Vecuronium bromide

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Vecuronium bromide
Vecuronium bromide.svg
Clinical data
AHFS/ Monograph
  • US: C (Risk not ruled out)
Routes of
ATC code
Legal status
Legal status
Pharmacokinetic data
Bioavailability 100% (IV)
Metabolism liver 30%
Onset of action < 1 min[1]
Biological half-life 51–80 minutes (longer with renal failure)
Duration of action 15 - 30 min[2]
Excretion Fecal (40-75%) and kidney (30% as unchanged drug and metabolites)
CAS Number
PubChem CID
Chemical and physical data
Formula C34H57BrN2O4
Molar mass 637.73 g/mol
3D model (Jmol)
 NYesY (what is this?)  (verify)

Vecuronium bromide, sold under the brand name Norcuron among others, is a medication used as part of general anesthesia to provide skeletal muscle relaxation during surgery or mechanical ventilation. It is also used to help with endotracheal intubation; however, suxamethonium (succinylcholine) is generally preferred if this needs to be done quickly. It is given by injection into a vein. Effects are greatest at about 4 minutes and last for up to an hour.[1]

Side effects may include low blood pressure and prolonged paralysis.[3] Allergic reactions are rare.[4] It is unclear if use in pregnancy is safe for the baby. Vecuronium is in the neuromuscular-blocker family of medications and is of the non-depolarizing type. It works by blocking the action of acetylcholine on skeletal muscles.[1]

Vecuronium was approved for medical use in the United States in 1984.[1] It is on the World Health Organization's List of Essential Medicines, the most effective and safe medicines needed in a health system.[5] Vecuronium is available as a generic medication.[1] In the United States it is less than 25 USD a dose.[2] The effects may be reversed with neostigmine and atropine.[1]

Clinical pharmacology[edit]

Vecuronium operates by competing for the cholinoceptors at the motor end plate thereby exerting its muscle-relaxing properties which are used adjunctively to general anesthesia. Under balanced anesthesia, the time to recovery to 25% of control (clinical duration) is approximately 25 to 40 minutes after injection and recovery is usually 95% complete approximately 45 to 65 minutes after injection of intubating dose. The neuromuscular blocking action of vecuronium is slightly enhanced in the presence of potent inhalation anesthetics. If vecuronium is first administered more than 5 minutes after the start of the inhalation of enflurane, isoflurane, or halothane, or when a steady state has been achieved, the intubating dose of vecuronium may be decreased by approximately 15%.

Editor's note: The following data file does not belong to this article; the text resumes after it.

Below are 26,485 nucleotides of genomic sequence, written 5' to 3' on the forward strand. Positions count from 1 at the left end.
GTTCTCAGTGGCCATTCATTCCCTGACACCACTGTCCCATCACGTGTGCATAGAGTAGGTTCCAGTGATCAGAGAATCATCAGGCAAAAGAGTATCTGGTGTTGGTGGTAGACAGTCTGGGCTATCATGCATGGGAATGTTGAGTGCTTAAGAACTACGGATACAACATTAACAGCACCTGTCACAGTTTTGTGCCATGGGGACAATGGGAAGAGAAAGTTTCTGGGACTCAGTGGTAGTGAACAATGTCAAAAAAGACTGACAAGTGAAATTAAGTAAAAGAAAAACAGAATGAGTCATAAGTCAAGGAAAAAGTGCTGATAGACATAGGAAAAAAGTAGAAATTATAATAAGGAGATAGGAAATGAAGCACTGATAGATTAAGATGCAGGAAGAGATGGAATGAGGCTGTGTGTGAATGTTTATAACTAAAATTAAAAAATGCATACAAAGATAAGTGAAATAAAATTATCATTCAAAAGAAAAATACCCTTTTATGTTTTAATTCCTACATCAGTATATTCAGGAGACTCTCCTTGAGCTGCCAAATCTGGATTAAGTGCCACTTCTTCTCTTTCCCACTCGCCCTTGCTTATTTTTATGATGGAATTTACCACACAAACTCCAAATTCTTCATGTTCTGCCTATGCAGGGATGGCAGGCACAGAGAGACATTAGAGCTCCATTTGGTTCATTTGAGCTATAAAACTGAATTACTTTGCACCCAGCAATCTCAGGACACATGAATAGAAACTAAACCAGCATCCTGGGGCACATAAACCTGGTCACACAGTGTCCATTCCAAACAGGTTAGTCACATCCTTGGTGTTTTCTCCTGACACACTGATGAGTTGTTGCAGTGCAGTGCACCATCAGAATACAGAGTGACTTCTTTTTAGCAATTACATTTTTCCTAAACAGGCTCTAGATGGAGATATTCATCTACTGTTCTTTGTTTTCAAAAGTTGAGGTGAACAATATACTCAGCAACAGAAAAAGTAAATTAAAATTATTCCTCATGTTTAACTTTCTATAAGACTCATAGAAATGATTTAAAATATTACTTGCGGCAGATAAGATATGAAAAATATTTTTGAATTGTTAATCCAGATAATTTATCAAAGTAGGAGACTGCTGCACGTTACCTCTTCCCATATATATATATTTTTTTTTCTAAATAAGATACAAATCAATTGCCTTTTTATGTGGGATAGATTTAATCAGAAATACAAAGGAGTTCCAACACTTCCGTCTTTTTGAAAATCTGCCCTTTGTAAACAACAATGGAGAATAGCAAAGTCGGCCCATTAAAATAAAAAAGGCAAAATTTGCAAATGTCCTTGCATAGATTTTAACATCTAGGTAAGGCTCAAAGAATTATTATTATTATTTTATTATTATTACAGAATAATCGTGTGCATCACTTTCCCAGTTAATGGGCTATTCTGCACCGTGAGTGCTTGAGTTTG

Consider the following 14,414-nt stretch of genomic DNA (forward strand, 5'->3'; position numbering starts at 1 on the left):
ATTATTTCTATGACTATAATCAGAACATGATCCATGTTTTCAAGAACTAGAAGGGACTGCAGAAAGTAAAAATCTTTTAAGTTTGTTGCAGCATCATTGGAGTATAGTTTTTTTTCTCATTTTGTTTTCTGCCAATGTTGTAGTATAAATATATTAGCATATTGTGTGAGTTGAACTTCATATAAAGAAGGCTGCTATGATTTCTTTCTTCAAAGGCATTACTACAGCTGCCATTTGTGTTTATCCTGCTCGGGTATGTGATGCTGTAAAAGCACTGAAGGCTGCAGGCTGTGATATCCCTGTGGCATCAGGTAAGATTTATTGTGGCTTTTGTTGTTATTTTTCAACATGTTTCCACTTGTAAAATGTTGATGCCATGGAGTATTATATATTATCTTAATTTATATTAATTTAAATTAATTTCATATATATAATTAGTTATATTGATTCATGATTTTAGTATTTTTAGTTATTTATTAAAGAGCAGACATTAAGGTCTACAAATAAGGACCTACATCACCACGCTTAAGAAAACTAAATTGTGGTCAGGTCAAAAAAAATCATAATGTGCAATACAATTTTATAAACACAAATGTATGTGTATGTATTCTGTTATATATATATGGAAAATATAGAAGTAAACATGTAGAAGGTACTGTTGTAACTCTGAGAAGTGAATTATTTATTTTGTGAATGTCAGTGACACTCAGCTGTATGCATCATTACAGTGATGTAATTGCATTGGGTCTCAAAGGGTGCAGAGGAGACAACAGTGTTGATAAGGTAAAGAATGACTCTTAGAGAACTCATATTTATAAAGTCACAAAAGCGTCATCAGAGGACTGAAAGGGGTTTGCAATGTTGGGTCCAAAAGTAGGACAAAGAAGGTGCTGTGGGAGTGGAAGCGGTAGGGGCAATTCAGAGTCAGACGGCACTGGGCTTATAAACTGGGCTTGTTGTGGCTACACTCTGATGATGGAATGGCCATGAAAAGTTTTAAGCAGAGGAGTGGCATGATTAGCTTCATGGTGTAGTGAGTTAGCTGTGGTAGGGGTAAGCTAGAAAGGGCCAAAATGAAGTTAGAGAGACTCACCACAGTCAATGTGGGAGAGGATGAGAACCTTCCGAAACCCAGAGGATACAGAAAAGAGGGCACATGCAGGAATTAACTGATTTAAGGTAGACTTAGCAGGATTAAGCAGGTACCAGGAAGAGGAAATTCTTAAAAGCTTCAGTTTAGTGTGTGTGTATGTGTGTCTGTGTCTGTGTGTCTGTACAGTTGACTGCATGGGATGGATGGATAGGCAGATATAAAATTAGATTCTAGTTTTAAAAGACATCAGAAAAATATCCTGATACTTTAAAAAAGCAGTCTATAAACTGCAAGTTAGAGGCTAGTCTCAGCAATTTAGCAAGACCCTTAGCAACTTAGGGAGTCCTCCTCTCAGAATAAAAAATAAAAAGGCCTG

Vecuronium's structure is derived from the same aminosteroid structure as pancuronium, but it is missing the methyl group on the piperidine nitrogen that is attached to the 'A' ring, making it monoquaternary, like D-tubocurarine. It has the same configuration at all ten stereocentres as pancuronium, and is a single-isomer preparation.

Society and culture[edit]

It is commercially available as ampoules containing 4 or 10 mg of the drug in powder form which needs to be dissolved in distilled water prior to being given.

Non-medical use[edit]

Vecuronium bromide can be used as part of a drug cocktail that prisons in the United States use as a means to put a condemned prisoner to death. Vecuronium is used to paralyze the prisoner and stop his or her breathing, in conjunction with a sedative and potassium chloride to stop the prisoner's heart. Injections of vecuronium bromide without proper sedation allow the person to be fully awake but unable to move in response to pain.[6]

In 2001, Japanese nurse Daisuke Mori was reported to have murdered 10 patients using vecuronium bromide.[7] He was convicted of murder and was sentenced to life imprisonment.[8]


  1. ^ a b c d e f "Vecuronium Bromide". The American Society of Health-System Pharmacists. Retrieved 8 December 2016. 
  2. ^ a b Hamilton, Richart (2015). Tarascon Pocket Pharmacopoeia 2015 Deluxe Lab-Coat Edition. Jones & Bartlett Learning. p. 23. ISBN 9781284057560. 
  3. ^ "NORCURON 10mg - Summary of Product Characteristics (SPC) - (eMC)". 4 August 2000. Retrieved 16 December 2016. 
  4. ^ WHO Model Formulary 2008 (PDF). World Health Organization. 2009. p. 431. ISBN 9789241547659. Retrieved 8 December 2016. 
  5. ^ "WHO Model List of Essential Medicines (19th List)" (PDF). World Health Organization. April 2015. Retrieved 8 December 2016. 
  6. ^ "One Execution Botched, Oklahoma Delays the Next". New York Times. April 29, 2014. 
  7. ^ "Japanese nurse kills 10 patients, says wanted to trouble hospital". The Indian Express. 2001-01-10. Retrieved 2008-03-22. 
  8. ^ "Nurse gets life for patient slaying". The Japan Times Weekly. April 10, 2004. Retrieved October 26, 2011.